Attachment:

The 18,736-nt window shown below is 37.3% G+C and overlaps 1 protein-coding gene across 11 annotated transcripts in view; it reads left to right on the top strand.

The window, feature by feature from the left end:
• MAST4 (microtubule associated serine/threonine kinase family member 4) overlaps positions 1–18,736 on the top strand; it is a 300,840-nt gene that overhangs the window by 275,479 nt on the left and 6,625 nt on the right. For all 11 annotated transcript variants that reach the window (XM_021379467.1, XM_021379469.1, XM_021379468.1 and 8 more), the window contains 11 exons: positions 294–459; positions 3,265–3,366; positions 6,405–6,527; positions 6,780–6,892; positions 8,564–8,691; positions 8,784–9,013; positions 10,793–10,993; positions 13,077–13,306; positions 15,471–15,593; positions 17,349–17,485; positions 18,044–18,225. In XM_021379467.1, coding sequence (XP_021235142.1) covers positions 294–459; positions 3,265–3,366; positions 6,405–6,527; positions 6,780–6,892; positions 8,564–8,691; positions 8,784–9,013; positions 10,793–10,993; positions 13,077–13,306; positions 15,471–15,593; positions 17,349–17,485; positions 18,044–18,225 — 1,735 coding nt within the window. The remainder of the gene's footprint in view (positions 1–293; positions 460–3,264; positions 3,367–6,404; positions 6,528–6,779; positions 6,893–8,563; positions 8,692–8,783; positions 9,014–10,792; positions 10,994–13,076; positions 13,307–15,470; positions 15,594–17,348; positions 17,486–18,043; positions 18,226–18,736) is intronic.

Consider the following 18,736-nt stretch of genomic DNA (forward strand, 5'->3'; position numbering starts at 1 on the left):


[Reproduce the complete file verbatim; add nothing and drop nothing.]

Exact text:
The 18,736-nt window shown below is 37.3% G+C and overlaps 1 protein-coding gene across 11 annotated transcripts in view; it reads left to right on the top strand.

The window, feature by feature from the left end:
• MAST4 (microtubule associated serine/threonine kinase family member 4) overlaps positions 1–18,736 on the top strand; it is a 300,840-nt gene that overhangs the window by 275,479 nt on the left and 6,625 nt on the right. For all 11 annotated transcript variants that reach the window (XM_021379467.1, XM_021379469.1, XM_021379468.1 and 8 more), the window contains 11 exons: positions 294–459; positions 3,265–3,366; positions 6,405–6,527; positions 6,780–6,892; positions 8,564–8,691; positions 8,784–9,013; positions 10,793–10,993; positions 13,077–13,306; positions 15,471–15,593; positions 17,349–17,485; positions 18,044–18,225. In XM_021379467.1, coding sequence (XP_021235142.1) covers positions 294–459; positions 3,265–3,366; positions 6,405–6,527; positions 6,780–6,892; positions 8,564–8,691; positions 8,784–9,013; positions 10,793–10,993; positions 13,077–13,306; positions 15,471–15,593; positions 17,349–17,485; positions 18,044–18,225 — 1,735 coding nt within the window. The remainder of the gene's footprint in view (positions 1–293; positions 460–3,264; positions 3,367–6,404; positions 6,528–6,779; positions 6,893–8,563; positions 8,692–8,783; positions 9,014–10,792; positions 10,994–13,076; positions 13,307–15,470; positions 15,594–17,348; positions 17,486–18,043; positions 18,226–18,736) is intronic.

Consider the following 18,736-nt stretch of genomic DNA (forward strand, 5'->3'; position numbering starts at 1 on the left):